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Running Queries in Kakoune with a Custom Command

staab profile image Jon Staab Updated on ・6 min read

Last Time, I wrote about building a minimal query browser using bash and Kakoune. In it, I set up a file watcher using entr, and auto-ran my queries on file change.

An arguably better approach would have been to register a custom command to do that, since my queries might not always be safe in a production environment. Kakoune's documentation on the topic is dense to say the least, so let's put together an example to go with it!

Project Structure

For this project, we're going to need two components: Kakoune commands, and connection configuration. Commands should be reusable between projects, while connections will be project-specific.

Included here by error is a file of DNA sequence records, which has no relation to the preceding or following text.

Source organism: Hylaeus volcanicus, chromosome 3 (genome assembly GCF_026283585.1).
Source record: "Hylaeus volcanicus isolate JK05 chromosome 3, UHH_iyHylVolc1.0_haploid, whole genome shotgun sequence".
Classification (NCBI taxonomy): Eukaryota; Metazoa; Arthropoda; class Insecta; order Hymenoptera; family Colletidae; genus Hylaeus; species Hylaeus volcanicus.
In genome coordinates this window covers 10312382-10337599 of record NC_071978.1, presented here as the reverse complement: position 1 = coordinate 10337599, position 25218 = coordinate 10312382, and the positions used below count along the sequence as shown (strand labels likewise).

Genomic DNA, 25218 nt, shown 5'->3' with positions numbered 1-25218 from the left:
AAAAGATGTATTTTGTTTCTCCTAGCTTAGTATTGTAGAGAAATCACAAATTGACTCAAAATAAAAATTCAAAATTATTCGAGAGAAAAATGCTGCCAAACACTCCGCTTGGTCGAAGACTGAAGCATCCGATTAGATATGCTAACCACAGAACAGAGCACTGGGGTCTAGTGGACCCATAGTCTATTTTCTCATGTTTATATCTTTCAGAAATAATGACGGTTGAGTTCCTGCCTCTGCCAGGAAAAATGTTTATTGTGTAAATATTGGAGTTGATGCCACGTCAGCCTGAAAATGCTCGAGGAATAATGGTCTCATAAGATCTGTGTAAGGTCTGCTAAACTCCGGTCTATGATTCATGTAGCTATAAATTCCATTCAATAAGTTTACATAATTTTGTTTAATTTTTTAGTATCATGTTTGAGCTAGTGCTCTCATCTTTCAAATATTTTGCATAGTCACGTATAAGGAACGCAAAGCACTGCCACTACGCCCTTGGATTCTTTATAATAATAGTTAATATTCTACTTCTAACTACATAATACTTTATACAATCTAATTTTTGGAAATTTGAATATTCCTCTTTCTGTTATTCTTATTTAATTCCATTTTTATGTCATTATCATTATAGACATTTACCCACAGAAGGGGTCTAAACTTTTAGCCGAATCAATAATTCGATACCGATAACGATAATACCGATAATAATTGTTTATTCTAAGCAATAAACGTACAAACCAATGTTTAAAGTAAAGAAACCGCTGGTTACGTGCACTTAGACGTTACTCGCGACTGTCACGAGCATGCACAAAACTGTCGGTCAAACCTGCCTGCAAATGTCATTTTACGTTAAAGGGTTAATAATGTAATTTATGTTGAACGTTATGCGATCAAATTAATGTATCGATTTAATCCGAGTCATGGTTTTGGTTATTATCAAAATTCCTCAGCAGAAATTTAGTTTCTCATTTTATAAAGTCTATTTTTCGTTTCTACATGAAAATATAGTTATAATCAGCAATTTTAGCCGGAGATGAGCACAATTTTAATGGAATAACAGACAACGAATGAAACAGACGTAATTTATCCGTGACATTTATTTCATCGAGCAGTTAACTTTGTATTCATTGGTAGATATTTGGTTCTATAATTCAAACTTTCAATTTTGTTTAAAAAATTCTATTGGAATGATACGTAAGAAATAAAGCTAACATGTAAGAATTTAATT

Best practice when writing Kakoune plugins is to put them in a file on their own, somewhere in one of Kakoune's autoload directories. I'll be putting my plugin into ~/.config/kak/autoload/jstaab/eval-query.kak.

Connection configuration, on the other hand, will go in my project root directory, in .eval-query.json. For now, I'll just use a simple json object describing arguments to pass to psql:

  "connections": {
    "local": "-d my_project",
    "production": "-h 192.168.0.1 -d my_project"
  }

Adding our Command

For this plugin, we're only going to need one command, which I'll name after my plugin: eval-query. Commands are defined using the def keyword with some optional switches. We of course want a docstring and we'll add the -override switch so we can redefine this command as we work on it (we'll want to remove that when we're done).

def eval-query \
  -override \
  -docstring "Evaluate current selection using given connection." \
%{
    echo "I don't do anything yet"
}

That %{} syntax is kakoune-speak for a multi-line string. The bodies of commands abide by the rules described in the command parsing docs. When the command is invoked, the contents of this string are what will be evaluated.